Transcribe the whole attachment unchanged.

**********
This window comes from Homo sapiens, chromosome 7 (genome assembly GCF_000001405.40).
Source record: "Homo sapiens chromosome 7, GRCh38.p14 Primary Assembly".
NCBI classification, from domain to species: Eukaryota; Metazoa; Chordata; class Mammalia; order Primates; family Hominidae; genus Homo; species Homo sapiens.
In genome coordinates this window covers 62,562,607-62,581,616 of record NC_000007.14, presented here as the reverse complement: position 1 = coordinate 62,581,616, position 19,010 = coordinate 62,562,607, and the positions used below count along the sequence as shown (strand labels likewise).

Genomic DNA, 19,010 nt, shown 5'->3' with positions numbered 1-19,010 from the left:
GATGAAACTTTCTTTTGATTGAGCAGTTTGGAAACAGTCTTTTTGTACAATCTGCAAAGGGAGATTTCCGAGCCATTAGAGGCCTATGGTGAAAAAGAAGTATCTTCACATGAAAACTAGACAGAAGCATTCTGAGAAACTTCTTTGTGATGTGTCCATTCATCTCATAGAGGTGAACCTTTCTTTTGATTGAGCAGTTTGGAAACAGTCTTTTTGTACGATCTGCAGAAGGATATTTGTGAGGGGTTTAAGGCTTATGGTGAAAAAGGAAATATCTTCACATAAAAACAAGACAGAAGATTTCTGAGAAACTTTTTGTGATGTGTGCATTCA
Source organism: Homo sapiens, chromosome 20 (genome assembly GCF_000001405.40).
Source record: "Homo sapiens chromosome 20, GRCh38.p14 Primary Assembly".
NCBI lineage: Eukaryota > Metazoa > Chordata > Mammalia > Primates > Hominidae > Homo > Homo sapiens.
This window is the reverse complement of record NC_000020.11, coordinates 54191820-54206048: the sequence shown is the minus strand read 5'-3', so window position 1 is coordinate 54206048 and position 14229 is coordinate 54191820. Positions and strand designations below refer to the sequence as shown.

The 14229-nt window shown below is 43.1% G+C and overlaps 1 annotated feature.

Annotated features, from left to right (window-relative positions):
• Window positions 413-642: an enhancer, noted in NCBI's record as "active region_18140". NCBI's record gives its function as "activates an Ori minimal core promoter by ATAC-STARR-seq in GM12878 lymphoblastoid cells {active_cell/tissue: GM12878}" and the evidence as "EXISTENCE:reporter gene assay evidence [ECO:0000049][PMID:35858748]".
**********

This window comes from Homo sapiens, chromosome 7 (genome assembly GCF_000001405.40).
Source record: "Homo sapiens chromosome 7, GRCh38.p14 Primary Assembly".
NCBI classification, from domain to species: Eukaryota; Metazoa; Chordata; class Mammalia; order Primates; family Hominidae; genus Homo; species Homo sapiens.
In genome coordinates this window covers 62,562,607-62,581,616 of record NC_000007.14, presented here as the reverse complement: position 1 = coordinate 62,581,616, position 19,010 = coordinate 62,562,607, and the positions used below count along the sequence as shown (strand labels likewise).

Genomic DNA, 19,010 nt, shown 5'->3' with positions numbered 1-19,010 from the left:
GATGAAACTTTCTTTTGATTGAGCAGTTTGGAAACAGTCTTTTTGTACAATCTGCAAAGGGAGATTTCCGAGCCATTAGAGGCCTATGGTGAAAAAGAAGTATCTTCACATGAAAACTAGACAGAAGCATTCTGAGAAACTTCTTTGTGATGTGTCCATTCATCTCATAGAGGTGAACCTTTCTTTTGATTGAGCAGTTTGGAAACAGTCTTTTTGTACGATCTGCAGAAGGATATTTGTGAGGGGTTTAAGGCTTATGGTGAAAAAGGAAATATCTTCACATAAAAACAAGACAGAAGATTTCTGAGAAACTTTTTGTGATGTGTGCATTCA
Source organism: Homo sapiens, chromosome 20 (genome assembly GCF_000001405.40).
Source record: "Homo sapiens chromosome 20, GRCh38.p14 Primary Assembly".
NCBI lineage: Eukaryota > Metazoa > Chordata > Mammalia > Primates > Hominidae > Homo > Homo sapiens.
This window is the reverse complement of record NC_000020.11, coordinates 54191820-54206048: the sequence shown is the minus strand read 5'-3', so window position 1 is coordinate 54206048 and position 14229 is coordinate 54191820. Positions and strand designations below refer to the sequence as shown.

The 14229-nt window shown below is 43.1% G+C and overlaps 1 annotated feature.

Annotated features, from left to right (window-relative positions):
• Window positions 413-642: an enhancer, noted in NCBI's record as "active region_18140". NCBI's record gives its function as "activates an Ori minimal core promoter by ATAC-STARR-seq in GM12878 lymphoblastoid cells {active_cell/tissue: GM12878}" and the evidence as "EXISTENCE:reporter gene assay evidence [ECO:0000049][PMID:35858748]".